Anti-gaming or other protection methods are key to making a good aggregator. Simple features such as minimum quantity settings can help to avoid people fishing for your order. More advanced products will use real time models to adjust limits and venue selection to ensure no execution is done at an unfavorable price.

While technology is essential to be a good aggregator, being a trusted partner who is transparent about the methodology and source of liquidity is still the key part of any trading relationship.

Steve Grob, Fidessa

How does aggregation improve trading and best execution?

The process of aggregation is all about a broker trying to get to the front of the queue for buy-side order flow. The basic idea is for a broker to offer to sweep or aggregate other sources of dark liquidity in the event that a match cannot be found in that first broker’s pool. In this way the broker takes responsibility for scanning and executing a client order across his and his competitor’s liquidity. In theory this should offer better execution by automating the process of interrogating sources of dark liquidity.

Does aggregation spell the end of fragmented markets?

No because market forces and competition will always mean that multiple sources of liquidity reside across the lit dark spectrum. The irony is that whilst regulators are introducing competition and fragmenting markets, firms like Fidessa are providing the tools to glue it all back together again.
What are the risks inherent in aggregation and how can an aggregator ensure improved execution?/What technology is required?
Naturally there are some signalling risks if every broker is trying to aggregate each other’s liquidity, as a client order or a portion of it may find that it runs into itself through another broker’s aggregation service. On top of this there is an inherent risk around information leakage as orders are broken up and sent across multiple pools of liquidity. These risks need to be managed by effective use of technology. The starting point though is forming a realistic view of the potential pools available for any given client instruction. This needs to be based upon historic analysis of how different sized and shaped orders have performed against different dark pools and resting times.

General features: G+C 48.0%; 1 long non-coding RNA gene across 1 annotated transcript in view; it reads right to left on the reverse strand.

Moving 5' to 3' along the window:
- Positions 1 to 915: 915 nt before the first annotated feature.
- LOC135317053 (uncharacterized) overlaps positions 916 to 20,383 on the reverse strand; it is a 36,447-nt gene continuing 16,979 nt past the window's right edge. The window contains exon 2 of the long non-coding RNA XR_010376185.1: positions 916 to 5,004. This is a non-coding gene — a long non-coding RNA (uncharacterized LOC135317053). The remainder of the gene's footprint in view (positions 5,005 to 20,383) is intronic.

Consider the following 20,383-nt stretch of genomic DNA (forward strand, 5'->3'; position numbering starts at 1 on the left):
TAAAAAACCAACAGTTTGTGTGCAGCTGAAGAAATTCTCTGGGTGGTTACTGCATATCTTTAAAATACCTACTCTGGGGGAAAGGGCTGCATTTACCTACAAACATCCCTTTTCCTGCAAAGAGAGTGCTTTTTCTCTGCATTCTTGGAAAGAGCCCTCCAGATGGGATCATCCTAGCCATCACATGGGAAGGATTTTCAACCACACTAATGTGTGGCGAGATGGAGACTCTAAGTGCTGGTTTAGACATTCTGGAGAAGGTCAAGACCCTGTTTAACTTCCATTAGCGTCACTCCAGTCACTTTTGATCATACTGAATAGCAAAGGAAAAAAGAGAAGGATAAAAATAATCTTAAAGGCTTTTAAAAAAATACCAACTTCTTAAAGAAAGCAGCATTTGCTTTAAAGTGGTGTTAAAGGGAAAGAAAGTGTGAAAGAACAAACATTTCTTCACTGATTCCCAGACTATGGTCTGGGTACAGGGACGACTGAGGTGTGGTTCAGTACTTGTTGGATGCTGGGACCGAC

On top of this, a buy side may wish to avoid a particular source of liquidity and so this will need to be reflected in the routing tables of the aggregating broker as well. A number of different algos are required to ping each dark pool and then adjust subsequent activity according to the success they have had. So in many cases after an initial sweep an algo will then revisit those sources that were successful whilst “listening” to other destinations and making adjustments accordingly.

Glenn Lesko, Instinet

How does aggregation improve trading and best execution?

Aggregation enables clients to access as many points of liquidity as possible. This is very important because, increasingly, accessing all pools is a staple of best execution mandates from regulators, clients and brokers. Additionally many dark pools only trade at midpoints, so there are also significant spread savings that can be attained.
Does aggregation spell the end of fragmented markets?
Aggregation is a solution for fragmented markets. It resolves some of the issues that people see as negative about fragmentation, and allows clients to react to fragmented markets. In and of itself, it does not impact the physical fragmentation of markets, but it does give institutions the tools to make the issues of fragmentation go away.
What is the profile of a firm who wants their flow to be aggregated and what benefits do operators of pools and ATS’s/MTF’s receive from participating in aggregation?
It’s the really big, long-only fund groups who tend to hold positions that are very large relative to volume. The benefits are that the users are getting high-quality, nutritious long-term investment block flow.